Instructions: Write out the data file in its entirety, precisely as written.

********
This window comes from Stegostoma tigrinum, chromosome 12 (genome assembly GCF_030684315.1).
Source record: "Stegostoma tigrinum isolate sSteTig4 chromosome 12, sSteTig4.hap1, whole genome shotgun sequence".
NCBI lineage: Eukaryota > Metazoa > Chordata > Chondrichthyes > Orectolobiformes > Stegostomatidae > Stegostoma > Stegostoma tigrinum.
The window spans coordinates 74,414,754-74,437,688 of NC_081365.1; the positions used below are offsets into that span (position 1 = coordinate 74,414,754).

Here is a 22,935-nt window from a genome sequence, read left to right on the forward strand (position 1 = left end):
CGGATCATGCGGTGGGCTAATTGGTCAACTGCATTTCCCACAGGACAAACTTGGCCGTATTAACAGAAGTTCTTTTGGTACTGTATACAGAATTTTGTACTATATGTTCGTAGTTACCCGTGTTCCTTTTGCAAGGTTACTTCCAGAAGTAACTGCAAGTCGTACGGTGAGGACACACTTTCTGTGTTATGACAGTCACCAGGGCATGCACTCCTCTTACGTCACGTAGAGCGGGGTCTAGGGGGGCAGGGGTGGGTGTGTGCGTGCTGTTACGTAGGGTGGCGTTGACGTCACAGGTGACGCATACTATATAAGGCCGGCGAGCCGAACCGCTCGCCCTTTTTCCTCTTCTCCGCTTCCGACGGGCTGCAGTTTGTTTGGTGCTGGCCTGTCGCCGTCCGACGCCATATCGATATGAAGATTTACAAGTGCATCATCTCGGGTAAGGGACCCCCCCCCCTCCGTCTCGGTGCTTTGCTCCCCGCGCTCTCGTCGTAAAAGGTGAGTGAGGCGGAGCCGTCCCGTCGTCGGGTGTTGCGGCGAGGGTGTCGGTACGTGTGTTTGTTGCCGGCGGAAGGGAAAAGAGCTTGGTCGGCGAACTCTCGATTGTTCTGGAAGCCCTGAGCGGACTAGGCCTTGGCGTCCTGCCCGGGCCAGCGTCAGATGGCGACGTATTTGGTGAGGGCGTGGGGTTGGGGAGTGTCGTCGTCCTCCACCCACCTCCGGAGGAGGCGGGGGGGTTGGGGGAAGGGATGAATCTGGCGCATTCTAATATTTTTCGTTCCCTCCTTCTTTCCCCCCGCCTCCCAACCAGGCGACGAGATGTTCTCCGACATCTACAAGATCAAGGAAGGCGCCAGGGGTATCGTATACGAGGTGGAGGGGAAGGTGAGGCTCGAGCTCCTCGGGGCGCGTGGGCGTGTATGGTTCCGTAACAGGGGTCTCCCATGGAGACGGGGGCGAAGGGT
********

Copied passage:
This window comes from Stegostoma tigrinum, chromosome 12 (genome assembly GCF_030684315.1).
Source record: "Stegostoma tigrinum isolate sSteTig4 chromosome 12, sSteTig4.hap1, whole genome shotgun sequence".
NCBI lineage: Eukaryota > Metazoa > Chordata > Chondrichthyes > Orectolobiformes > Stegostomatidae > Stegostoma > Stegostoma tigrinum.
The window spans coordinates 74,414,754-74,437,688 of NC_081365.1; the positions used below are offsets into that span (position 1 = coordinate 74,414,754).

Here is a 22,935-nt window from a genome sequence, read left to right on the forward strand (position 1 = left end):
CGGATCATGCGGTGGGCTAATTGGTCAACTGCATTTCCCACAGGACAAACTTGGCCGTATTAACAGAAGTTCTTTTGGTACTGTATACAGAATTTTGTACTATATGTTCGTAGTTACCCGTGTTCCTTTTGCAAGGTTACTTCCAGAAGTAACTGCAAGTCGTACGGTGAGGACACACTTTCTGTGTTATGACAGTCACCAGGGCATGCACTCCTCTTACGTCACGTAGAGCGGGGTCTAGGGGGGCAGGGGTGGGTGTGTGCGTGCTGTTACGTAGGGTGGCGTTGACGTCACAGGTGACGCATACTATATAAGGCCGGCGAGCCGAACCGCTCGCCCTTTTTCCTCTTCTCCGCTTCCGACGGGCTGCAGTTTGTTTGGTGCTGGCCTGTCGCCGTCCGACGCCATATCGATATGAAGATTTACAAGTGCATCATCTCGGGTAAGGGACCCCCCCCCCTCCGTCTCGGTGCTTTGCTCCCCGCGCTCTCGTCGTAAAAGGTGAGTGAGGCGGAGCCGTCCCGTCGTCGGGTGTTGCGGCGAGGGTGTCGGTACGTGTGTTTGTTGCCGGCGGAAGGGAAAAGAGCTTGGTCGGCGAACTCTCGATTGTTCTGGAAGCCCTGAGCGGACTAGGCCTTGGCGTCCTGCCCGGGCCAGCGTCAGATGGCGACGTATTTGGTGAGGGCGTGGGGTTGGGGAGTGTCGTCGTCCTCCACCCACCTCCGGAGGAGGCGGGGGGGTTGGGGGAAGGGATGAATCTGGCGCATTCTAATATTTTTCGTTCCCTCCTTCTTTCCCCCCGCCTCCCAACCAGGCGACGAGATGTTCTCCGACATCTACAAGATCAAGGAAGGCGCCAGGGGTATCGTATACGAGGTGGAGGGGAAGGTGAGGCTCGAGCTCCTCGGGGCGCGTGGGCGTGTATGGTTCCGTAACAGGGGTCTCCCATGGAGACGGGGGCGAAGGGT